In its orchestration and inflammatory appeal, the current campaign shares similarities with Hindu revivalist projects in the 1920s in UP.
For U.R. Ananthamurthy, literature, at all times, was a satyagraha.
Getting out of the “Pak-centric mindset” would be in the best interest of India’s foreign policy, says an editorial in the Organiser.
IT was with remarkable speed that the Indo-Soviet Treaty of Peace, Friendship and Cooperation was negotiated in Moscow by D.P. Dhar and signed in New Delhi on August 9 by Foreign Minister Swaran Singh and his Soviet opposite number, Andrei Gromyko. Only three weeks had elapsed since the announcement of the world-shaking change in the Sino-US relationship.
What facilitated this was that a Soviet draft of such a treaty already existed, having been brought to Delhi two years earlier by the Soviet defence minister, Marshal Andrei Grechko. Discussions on it, however, had been desultory for two reasons.
First, Indira Gandhi was in no particular hurry to enter into a treaty relationship with either of the two superpowers. Second, some clauses in Moscow’s draft were not to her liking. For its part, the USSR was somewhat peeved that there had hardly been any progress on its proposal. All this was suddenly overtaken by the tectonic change in the world’s power equations resulting from the America-China embrace.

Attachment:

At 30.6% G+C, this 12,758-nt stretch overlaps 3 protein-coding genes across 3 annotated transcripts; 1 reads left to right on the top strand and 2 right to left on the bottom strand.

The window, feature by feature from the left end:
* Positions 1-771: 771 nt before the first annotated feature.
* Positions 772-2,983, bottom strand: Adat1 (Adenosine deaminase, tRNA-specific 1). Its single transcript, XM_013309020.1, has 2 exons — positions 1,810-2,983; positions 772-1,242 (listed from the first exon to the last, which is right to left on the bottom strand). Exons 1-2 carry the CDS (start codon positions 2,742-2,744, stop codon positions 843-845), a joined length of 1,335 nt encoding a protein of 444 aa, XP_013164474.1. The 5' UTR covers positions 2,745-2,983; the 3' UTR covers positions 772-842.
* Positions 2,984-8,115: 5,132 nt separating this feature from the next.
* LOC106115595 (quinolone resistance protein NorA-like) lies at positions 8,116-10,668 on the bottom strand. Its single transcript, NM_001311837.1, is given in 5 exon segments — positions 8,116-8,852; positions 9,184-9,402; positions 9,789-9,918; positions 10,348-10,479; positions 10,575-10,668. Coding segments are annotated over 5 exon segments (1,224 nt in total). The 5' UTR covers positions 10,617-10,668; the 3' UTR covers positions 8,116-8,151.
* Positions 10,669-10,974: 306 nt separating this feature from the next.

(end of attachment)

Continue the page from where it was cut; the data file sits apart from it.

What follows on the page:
Consequently, the Soviets readily dropped from their draft the standard clause on defence cooperation that finds a place in all their treaties with friendly countries. Instead, Article 9 of the Indo-Soviet Treaty provides that in the event of the security of either party being threatened, the two sides would “immediately engage in consultations”. Moreover, making a solitary exception in the format of similar treaties, the Soviet Union recorded its endorsement of India’s non-aligned status.
This robbed the vociferous noise by the US, Pakistan, their several allies and Gandhi’s inveterate critics at home that India had “abandoned non-alignment and joined the Soviet camp” of any credibility. She pressed this advantage by declaring that she would sign “exactly the same treaty with whichever country wanted it”. In any case, when the crunch finally came and the Soviet Union delivered on every word of the treaty, with only one minor caveat, the critics had nowhere to hide.
Several other developments in August — ranging from Pakistan’s leader General Yahya Khan’s brusque rejection of UN Secretary General U. Thant’s legitimate concern about Sheikh Mujib’s trial to the US undersecretary of state’s suggestion to foreign secretary T.N. Kaul that India should “control guerrilla activity” on its side of the border and let UN personnel “handle refugee aid” — were disconcerting.
Gandhi realised, therefore, the urgent need to educate the world opinion on Pakistan’s genocide in Bangladesh and the problems it was creating for India. She had been writing to world leaders on this subject for some time, especially drawing their attention to the secret trial of Mujib in a Pakistani jail, requesting them to see to it that no harm came to Bangladesh’s leader at the hands of Pakistan’s army. But now the time had come for face to face meetings with the movers and shakers of the world.
She first went to Moscow, where the Indian position was fully understood. The continued…